____________________ Soon to be a Netflix series starring Ellen Page and Laura Linney . . . 'One of the most acclaimed sagas of our time . . .A celebration of life in all its craziness' The Times ____________________ Anna Madrigal, the legendary transgender landlady of 28 Barbary Lane, she embarks on a road trip that will take her deep into her past. Now ninety-two, and committed to the notion of “leaving like a lady,” Mrs. Madrigal has seemingly found peace with her “logical family” in San Francisco: her devoted young caretaker Jake Greenleaf; her former tenant Brian Hawkins and his daughter Shawna; and Michael Tolliver and Mary Ann Singleton, who have known and loved Anna for nearly four decades. Some members of Anna’s family are bound for the otherworldly landscape of Burning Man, the art community in Nevada’s Black Rock Desert where 60,000 revelers gather to construct a city designed to last only one week. Anna herself has another destination in mind: a lonely stretch of road outside of Winnemucca where the 16-year-old boy she once was ran away from the whorehouse he called home. With Brian and his beat-up RV, she journeys into the dusty troubled heart of her Depression childhood to unearth a lifetime of secrets and dreams and attend to unfinished business she has long avoided.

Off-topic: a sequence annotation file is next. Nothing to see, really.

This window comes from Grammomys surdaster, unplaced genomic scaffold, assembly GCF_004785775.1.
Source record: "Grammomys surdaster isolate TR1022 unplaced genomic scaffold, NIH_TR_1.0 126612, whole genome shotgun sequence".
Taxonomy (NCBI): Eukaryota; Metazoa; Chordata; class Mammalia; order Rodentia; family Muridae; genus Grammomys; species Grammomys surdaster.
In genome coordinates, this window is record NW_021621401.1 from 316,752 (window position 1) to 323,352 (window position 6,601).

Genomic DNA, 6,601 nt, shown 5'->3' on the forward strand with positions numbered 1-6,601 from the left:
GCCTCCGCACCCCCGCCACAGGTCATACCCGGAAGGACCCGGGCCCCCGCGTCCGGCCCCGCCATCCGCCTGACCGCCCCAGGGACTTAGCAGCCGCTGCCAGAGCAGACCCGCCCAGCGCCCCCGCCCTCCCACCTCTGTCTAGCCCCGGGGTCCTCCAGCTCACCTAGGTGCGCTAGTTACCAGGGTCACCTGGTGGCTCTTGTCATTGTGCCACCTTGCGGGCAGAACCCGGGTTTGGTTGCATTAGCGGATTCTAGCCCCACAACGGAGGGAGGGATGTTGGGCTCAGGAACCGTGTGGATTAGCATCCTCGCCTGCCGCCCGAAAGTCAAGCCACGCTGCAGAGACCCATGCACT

Inspiration for the Netflix Limited Series, Tales of the City A PBS Great American Read Top 100 Pick The first novel in the beloved Tales of the City series, Armistead Maupin’s best-selling San Francisco saga. For almost four decades Armistead Maupin’s Tales of the City has blazed its own trail through popular culture—from a groundbreaking newspaper serial to a classic novel, to a television event that entranced millions around the world. The first of nine novels about the denizens of the mythic apartment house at 28 Barbary Lane, Tales is both a sparkling comedy of manners and an indelible portrait of an era that changed forever the way we live.
More of the experiences of Tony Sheldon in his work as a veterinarian.